The succulent plant commonly called fire sticks or sticks on fire is botanically known as Euphorbia tirucalli v. rosea. The plant is mistaken for a cactus quite often as it resembles a dense cactus plant without the spines. Fire sticks can grow to 20 or 30 feet tall with attractive red tips, making it an excellent accent or container plant. The succulent originated in South Africa and can be grown in USDA planting zones 9 though 11. As with most succulents, this plant requires little maintenance.
Choose a location that has full sun and is a well-draining, higher area in your landscape. Plant in spring or fall.
Dig a hole 3 feet in diameter and 12 inches deep. Remove any grass, weeds or stones from the dug-out soil. Mix the soil to equal parts of compost, sphagnum peat moss and original soil. Place the amended soil back into the hole and hand tamp it down firmly.
Dig a hole in the center of the amended soil twice as wide as the container the plant is in and the same depth. Carefully remove the plant from the container and place it in the planting hole. Fill in around the root ball with amended soil until it is level with the surrounding ground.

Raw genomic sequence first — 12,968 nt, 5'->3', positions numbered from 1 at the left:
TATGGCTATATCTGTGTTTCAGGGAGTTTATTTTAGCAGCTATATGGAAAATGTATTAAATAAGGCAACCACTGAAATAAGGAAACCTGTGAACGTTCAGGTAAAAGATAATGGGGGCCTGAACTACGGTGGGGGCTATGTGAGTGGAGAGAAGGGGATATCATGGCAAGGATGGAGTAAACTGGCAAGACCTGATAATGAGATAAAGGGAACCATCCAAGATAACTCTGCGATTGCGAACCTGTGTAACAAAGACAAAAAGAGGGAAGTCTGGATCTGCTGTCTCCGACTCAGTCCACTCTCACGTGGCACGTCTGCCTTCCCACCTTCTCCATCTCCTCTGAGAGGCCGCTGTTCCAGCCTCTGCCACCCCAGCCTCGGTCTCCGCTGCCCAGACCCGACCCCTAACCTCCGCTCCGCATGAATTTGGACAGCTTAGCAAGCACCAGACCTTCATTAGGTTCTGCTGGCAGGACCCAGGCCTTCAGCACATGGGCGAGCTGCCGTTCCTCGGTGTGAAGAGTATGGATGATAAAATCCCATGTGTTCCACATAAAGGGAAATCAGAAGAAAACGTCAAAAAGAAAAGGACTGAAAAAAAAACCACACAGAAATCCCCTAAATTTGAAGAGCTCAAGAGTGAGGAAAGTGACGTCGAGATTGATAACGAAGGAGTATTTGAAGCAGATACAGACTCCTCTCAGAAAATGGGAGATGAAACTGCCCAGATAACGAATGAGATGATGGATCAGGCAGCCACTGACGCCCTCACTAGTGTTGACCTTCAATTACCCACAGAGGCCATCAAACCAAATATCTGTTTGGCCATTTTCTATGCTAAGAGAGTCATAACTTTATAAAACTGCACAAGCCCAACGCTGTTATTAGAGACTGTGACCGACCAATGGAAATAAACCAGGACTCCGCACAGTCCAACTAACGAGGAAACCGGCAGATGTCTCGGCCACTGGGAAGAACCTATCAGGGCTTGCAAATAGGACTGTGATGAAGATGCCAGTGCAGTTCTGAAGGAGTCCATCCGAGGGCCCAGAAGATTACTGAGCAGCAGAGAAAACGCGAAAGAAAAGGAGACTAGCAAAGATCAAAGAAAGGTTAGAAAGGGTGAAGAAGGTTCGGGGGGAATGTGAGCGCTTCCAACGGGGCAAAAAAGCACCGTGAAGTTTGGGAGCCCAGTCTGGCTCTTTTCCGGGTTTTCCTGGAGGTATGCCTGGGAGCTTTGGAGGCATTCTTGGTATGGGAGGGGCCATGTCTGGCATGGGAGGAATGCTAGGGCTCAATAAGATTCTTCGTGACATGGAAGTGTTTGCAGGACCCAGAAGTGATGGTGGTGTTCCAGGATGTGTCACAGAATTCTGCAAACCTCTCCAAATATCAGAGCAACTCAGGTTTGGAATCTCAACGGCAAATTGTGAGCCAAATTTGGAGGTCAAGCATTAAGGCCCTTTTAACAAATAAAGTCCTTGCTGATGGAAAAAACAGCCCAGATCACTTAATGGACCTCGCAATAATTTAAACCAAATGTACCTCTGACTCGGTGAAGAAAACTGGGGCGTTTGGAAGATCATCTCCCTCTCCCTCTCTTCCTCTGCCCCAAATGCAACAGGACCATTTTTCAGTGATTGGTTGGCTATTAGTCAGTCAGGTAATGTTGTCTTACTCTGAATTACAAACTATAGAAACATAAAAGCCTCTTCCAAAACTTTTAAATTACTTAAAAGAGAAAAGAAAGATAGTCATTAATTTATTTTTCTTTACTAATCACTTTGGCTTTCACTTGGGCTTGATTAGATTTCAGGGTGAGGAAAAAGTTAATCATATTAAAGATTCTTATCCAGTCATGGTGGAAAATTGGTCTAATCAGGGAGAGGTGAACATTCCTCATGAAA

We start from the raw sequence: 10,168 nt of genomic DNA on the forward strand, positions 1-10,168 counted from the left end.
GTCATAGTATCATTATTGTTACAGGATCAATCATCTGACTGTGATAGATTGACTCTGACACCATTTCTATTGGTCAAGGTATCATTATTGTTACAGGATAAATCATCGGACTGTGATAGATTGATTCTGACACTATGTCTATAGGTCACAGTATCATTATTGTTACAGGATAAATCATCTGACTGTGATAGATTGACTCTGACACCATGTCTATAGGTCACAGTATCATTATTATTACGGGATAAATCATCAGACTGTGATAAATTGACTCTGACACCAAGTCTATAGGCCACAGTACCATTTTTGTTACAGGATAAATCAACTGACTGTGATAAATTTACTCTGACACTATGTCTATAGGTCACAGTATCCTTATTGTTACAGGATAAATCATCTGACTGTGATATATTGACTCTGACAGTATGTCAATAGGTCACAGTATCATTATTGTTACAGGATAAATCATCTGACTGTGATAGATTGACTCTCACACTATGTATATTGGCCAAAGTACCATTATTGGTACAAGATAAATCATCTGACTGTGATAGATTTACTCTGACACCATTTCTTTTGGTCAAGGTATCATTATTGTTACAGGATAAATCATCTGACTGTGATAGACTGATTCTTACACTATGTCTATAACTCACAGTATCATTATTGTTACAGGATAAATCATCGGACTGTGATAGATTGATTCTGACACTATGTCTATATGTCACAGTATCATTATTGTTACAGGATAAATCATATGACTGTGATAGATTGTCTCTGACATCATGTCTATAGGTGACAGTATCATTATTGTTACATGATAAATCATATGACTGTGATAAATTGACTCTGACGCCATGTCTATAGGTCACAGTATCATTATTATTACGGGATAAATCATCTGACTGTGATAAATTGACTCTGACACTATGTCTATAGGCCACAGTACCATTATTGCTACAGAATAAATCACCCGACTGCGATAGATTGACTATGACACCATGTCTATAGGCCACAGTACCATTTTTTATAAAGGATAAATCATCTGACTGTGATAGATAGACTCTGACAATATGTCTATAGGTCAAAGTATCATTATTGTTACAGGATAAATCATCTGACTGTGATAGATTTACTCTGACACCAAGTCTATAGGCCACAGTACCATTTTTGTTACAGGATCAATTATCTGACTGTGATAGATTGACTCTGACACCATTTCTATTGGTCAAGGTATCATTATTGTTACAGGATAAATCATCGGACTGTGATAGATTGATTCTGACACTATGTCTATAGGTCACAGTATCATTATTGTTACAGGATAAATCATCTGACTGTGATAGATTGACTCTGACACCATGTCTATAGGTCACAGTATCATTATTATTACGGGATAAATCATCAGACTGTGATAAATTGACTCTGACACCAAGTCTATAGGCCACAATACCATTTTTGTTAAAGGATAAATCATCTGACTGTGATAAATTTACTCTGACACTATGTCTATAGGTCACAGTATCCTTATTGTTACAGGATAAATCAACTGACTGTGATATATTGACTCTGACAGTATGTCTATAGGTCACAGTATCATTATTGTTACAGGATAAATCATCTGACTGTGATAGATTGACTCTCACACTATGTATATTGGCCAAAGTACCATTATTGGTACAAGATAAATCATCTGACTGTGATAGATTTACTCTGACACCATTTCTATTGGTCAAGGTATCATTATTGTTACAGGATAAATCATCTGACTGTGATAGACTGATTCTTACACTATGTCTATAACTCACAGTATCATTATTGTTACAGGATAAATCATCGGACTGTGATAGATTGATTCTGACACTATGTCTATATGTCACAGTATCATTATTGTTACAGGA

Water the plant thoroughly immediately after planting. Fire sticks do not need as much water as other plants, so water only when the top of the soil is completely dry.
Apply a succulent fertilizer to the soil at the base of the plant each spring. Water the fertilizer into the soil well. Follow the manufacturer’s directions as to how much to apply per the size and age of the plant.
Cover with a frost blanket in the winter if the temperatures are expected to go below freezing. Although it is rare in these planting zones, the plant is not hardy below 30 degrees F.
Things You Will Need
- Sphagnum peat moss
- Succulent fertilizer
- Frost blanket
- Fire sticks contain a milky white latex that irritates the skin. It is also toxic when ingested so keep animals and small children away from the plants.